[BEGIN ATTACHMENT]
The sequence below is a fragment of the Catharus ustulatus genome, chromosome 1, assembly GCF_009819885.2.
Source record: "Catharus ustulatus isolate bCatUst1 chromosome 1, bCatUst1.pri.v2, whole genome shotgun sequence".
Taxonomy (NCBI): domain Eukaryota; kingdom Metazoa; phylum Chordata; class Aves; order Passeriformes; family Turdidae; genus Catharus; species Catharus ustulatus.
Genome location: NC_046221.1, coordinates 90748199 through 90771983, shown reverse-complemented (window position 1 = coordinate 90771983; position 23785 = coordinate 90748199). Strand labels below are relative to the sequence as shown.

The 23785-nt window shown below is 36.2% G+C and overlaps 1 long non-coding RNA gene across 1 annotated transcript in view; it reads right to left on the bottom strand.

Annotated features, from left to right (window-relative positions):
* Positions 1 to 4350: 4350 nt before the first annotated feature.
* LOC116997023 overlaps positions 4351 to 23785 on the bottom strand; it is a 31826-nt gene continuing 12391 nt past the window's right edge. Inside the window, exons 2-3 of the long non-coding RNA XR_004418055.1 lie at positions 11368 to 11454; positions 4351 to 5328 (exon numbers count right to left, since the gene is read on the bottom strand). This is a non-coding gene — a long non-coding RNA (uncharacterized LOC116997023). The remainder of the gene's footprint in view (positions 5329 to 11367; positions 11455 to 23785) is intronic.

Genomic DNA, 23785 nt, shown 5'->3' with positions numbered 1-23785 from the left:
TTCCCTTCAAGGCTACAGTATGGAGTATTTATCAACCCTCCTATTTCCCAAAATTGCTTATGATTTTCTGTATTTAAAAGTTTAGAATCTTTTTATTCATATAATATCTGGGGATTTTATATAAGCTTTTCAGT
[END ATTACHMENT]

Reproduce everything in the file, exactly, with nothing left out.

The sequence below is a fragment of the Catharus ustulatus genome, chromosome 1, assembly GCF_009819885.2.
Source record: "Catharus ustulatus isolate bCatUst1 chromosome 1, bCatUst1.pri.v2, whole genome shotgun sequence".
Taxonomy (NCBI): domain Eukaryota; kingdom Metazoa; phylum Chordata; class Aves; order Passeriformes; family Turdidae; genus Catharus; species Catharus ustulatus.
Genome location: NC_046221.1, coordinates 90748199 through 90771983, shown reverse-complemented (window position 1 = coordinate 90771983; position 23785 = coordinate 90748199). Strand labels below are relative to the sequence as shown.

The 23785-nt window shown below is 36.2% G+C and overlaps 1 long non-coding RNA gene across 1 annotated transcript in view; it reads right to left on the bottom strand.

Annotated features, from left to right (window-relative positions):
* Positions 1 to 4350: 4350 nt before the first annotated feature.
* LOC116997023 overlaps positions 4351 to 23785 on the bottom strand; it is a 31826-nt gene continuing 12391 nt past the window's right edge. Inside the window, exons 2-3 of the long non-coding RNA XR_004418055.1 lie at positions 11368 to 11454; positions 4351 to 5328 (exon numbers count right to left, since the gene is read on the bottom strand). This is a non-coding gene — a long non-coding RNA (uncharacterized LOC116997023). The remainder of the gene's footprint in view (positions 5329 to 11367; positions 11455 to 23785) is intronic.

Genomic DNA, 23785 nt, shown 5'->3' with positions numbered 1-23785 from the left:
TTCCCTTCAAGGCTACAGTATGGAGTATTTATCAACCCTCCTATTTCCCAAAATTGCTTATGATTTTCTGTATTTAAAAGTTTAGAATCTTTTTATTCATATAATATCTGGGGATTTTATATAAGCTTTTCAGT